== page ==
Whenever bitcoin comes up in conversation, like many otherwise educated people, I say the same thing: “I doubt its viability as a currency, but the blockchain technology might be a game changer.”I reckon this is the go-to line for everyone who wants to seem smart but doesn’t understand Bitcoin. Take, for example, JP Morgan CEO Jamie Dimon. Today (Jan. 9) he told Maria Bartiromo of Fox Business he took back his statement from September that bitcoin is a fraud that would end in tears.
The Aspen Institute is an educational and policy studies organization based in Washington, D.C.1. Better protein may be the key to feeding billions. By Kevin O’Neil at the Rockefeller FoundationBy Allison Schrager and Amy X. Wang at Quartz3. Scientists are working on a robotic arm that feels. That could change lives. 5. How increasing paid parental leave would help the economy.
The new year is a time to take stock of your life and make resolutions to behave better: eat less, exercise more, be a better partner, or a more present parent. Sticking with these resolutions is hard. But for most people, even those horrible exercise classes and bland diets are more fun than reassessing how to manage their money, especially after a spell of heavy holiday shopping. Getting our financial houses in order should be high on every list of resolutions.
wish for 2018: journalists stop qualifying economic arguments with the perceived political affiliation of the economist (esp when economist quoted never worked for an administration). degrades research and the profession. https://t.co/nNoYVrM7dG
Muck Rack makes it simple to find people, tweets, or articles that mention any name, keyword, company, hashtag etc. We've compiled this guide to help you make the most of your search.
Selecting a term
Start searching tweets, articles from media outlets, articles mentioned in tweets, journalists'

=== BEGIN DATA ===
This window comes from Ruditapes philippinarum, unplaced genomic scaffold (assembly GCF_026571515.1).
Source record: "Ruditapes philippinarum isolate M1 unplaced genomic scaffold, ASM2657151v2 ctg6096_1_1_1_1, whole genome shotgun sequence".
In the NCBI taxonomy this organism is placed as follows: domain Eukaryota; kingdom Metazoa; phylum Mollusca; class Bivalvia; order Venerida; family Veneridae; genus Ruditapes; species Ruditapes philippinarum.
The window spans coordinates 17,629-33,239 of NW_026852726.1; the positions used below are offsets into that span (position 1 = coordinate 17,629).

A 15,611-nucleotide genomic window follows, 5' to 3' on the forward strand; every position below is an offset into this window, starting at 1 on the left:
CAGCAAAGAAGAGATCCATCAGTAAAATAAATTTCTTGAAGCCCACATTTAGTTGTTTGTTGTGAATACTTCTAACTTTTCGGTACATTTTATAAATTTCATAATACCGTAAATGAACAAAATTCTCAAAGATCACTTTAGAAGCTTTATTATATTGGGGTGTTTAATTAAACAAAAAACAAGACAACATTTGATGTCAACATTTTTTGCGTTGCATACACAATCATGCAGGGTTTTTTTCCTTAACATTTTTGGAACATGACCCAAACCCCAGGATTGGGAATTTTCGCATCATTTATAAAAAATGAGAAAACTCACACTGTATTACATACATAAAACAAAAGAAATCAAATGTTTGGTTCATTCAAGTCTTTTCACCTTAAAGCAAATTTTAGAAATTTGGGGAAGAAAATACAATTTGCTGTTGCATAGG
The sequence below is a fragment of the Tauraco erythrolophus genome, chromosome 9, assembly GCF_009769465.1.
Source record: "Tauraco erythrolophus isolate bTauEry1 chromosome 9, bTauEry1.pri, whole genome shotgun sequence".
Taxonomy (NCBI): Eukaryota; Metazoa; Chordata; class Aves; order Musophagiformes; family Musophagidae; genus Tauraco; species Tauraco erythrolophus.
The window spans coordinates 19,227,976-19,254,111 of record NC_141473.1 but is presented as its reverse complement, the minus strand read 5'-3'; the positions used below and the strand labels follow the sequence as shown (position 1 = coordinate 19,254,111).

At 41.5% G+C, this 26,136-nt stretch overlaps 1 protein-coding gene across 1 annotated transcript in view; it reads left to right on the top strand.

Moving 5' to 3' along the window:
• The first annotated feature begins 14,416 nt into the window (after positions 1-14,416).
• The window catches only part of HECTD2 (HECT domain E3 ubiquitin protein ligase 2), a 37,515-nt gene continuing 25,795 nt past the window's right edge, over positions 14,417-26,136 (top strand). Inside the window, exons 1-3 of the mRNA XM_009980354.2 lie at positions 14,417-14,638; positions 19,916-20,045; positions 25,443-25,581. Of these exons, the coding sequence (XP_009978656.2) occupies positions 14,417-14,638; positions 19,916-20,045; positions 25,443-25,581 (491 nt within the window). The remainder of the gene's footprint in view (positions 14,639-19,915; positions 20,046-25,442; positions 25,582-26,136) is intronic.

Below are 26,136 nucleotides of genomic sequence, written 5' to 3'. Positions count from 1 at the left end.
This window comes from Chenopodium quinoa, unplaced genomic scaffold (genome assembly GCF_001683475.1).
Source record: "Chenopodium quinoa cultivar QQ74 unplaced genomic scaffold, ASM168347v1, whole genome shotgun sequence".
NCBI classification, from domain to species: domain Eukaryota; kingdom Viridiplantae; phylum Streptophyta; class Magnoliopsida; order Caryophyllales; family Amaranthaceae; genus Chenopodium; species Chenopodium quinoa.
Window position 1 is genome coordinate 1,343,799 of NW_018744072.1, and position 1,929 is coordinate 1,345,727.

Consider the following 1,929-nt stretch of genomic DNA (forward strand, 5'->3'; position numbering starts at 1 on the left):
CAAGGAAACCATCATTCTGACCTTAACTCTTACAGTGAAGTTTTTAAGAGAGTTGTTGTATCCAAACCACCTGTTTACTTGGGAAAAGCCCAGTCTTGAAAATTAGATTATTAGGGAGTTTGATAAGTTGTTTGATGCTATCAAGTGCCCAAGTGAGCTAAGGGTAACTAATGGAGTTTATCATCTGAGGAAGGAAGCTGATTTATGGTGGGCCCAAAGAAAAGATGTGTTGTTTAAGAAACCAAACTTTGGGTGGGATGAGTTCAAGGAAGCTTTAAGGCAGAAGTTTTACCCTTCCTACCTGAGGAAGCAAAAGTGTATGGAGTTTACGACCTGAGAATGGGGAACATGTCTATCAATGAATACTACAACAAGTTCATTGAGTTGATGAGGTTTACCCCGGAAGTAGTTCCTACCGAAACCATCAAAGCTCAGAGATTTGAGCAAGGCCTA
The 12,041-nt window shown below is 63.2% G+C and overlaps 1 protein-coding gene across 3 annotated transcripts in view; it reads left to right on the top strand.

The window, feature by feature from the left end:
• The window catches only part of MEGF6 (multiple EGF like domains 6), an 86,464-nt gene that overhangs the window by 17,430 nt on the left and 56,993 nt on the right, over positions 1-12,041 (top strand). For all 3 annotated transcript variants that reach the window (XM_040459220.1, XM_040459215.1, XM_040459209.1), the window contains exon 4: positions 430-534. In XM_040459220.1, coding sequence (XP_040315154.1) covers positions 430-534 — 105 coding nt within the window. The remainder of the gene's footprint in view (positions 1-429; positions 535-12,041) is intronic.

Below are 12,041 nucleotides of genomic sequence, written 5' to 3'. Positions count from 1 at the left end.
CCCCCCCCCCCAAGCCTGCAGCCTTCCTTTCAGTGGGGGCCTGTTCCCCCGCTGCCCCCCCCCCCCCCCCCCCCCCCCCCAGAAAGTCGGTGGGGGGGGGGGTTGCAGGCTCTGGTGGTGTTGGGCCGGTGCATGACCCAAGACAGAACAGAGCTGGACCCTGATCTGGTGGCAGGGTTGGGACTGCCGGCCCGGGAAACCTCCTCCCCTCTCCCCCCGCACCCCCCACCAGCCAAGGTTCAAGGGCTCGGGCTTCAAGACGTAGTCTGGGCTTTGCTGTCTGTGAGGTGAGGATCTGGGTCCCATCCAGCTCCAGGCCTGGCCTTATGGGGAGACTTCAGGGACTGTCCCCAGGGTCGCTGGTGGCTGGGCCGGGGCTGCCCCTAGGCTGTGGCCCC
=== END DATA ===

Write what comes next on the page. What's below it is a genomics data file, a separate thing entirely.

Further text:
names, titles and bios with some suggested searches:
Companies or Topics (e.g. iPhone, Microsoft)
Phrases (e.g. "cloud computing") — use quotes to keep the terms together
Twitter handles (e.g. @username) — returns those who have mentioned or replied to
Names (e.g. "David Pogue")
Hashtags (e.g. #sxsw, #london2012)
Bio details (e.g. vegan, Olympics, father)
Muck Rack's Advanced Search allows for many boolean operators.
Find results that mention multiple specified terms, use AND or
+. For example, ensure each result contains both Elon Musk and Mark Zuckerberg by
searching Musk AND Zuckerberg or Musk + Zuckerberg.
Use the operators OR or , to broaden your search when you'd like either of
multiple terms to appear in results. (This is the default behavior of our search when no operators
are used). For example, results will contain either cake or cookie by searching cake OR cookie or cake,cookie
Use NOT or - to subtract results from your search. For
example, searching Disney will yield results about the Walt Disney Company as well as Walt Disney
World Resort. To exclude mentions of Disney World, search for Disney -World or Disney
When using one of these operators with a phrase, enclose it in quotation marks. For example, you can
find results about smartphones excluding Apple's iPhone 4S by searching smartphone -"iPhone
Exact case matching or punctuation
If you're searching for a brand name or keyword that relies on specific punctuation marks or capitalization, you can
find results that match your exact query by adding matchcase: before the keyword you're searching for, like matchcase:E*TRADE .
Use parentheses to separate multiple
boolean phrases. For example, to find journalists talking about having fun in Disney World or
Disneyland, search for ("disney world" OR disneyland) AND fun.
An asterisk can be used to search for any variation of a root word truncated by the asterisk. For example, searching for admin* will return results for administrator, administration, administer, administered, etc.
A near operator is an AND operator where you can control the distance between the words. You can vary the distance the near operation uses by adding a forward slash and number (between 0-99) such as strawberries NEAR/10 "whipped cream", which means the strawberries must exist within 10 words of "whipped cream".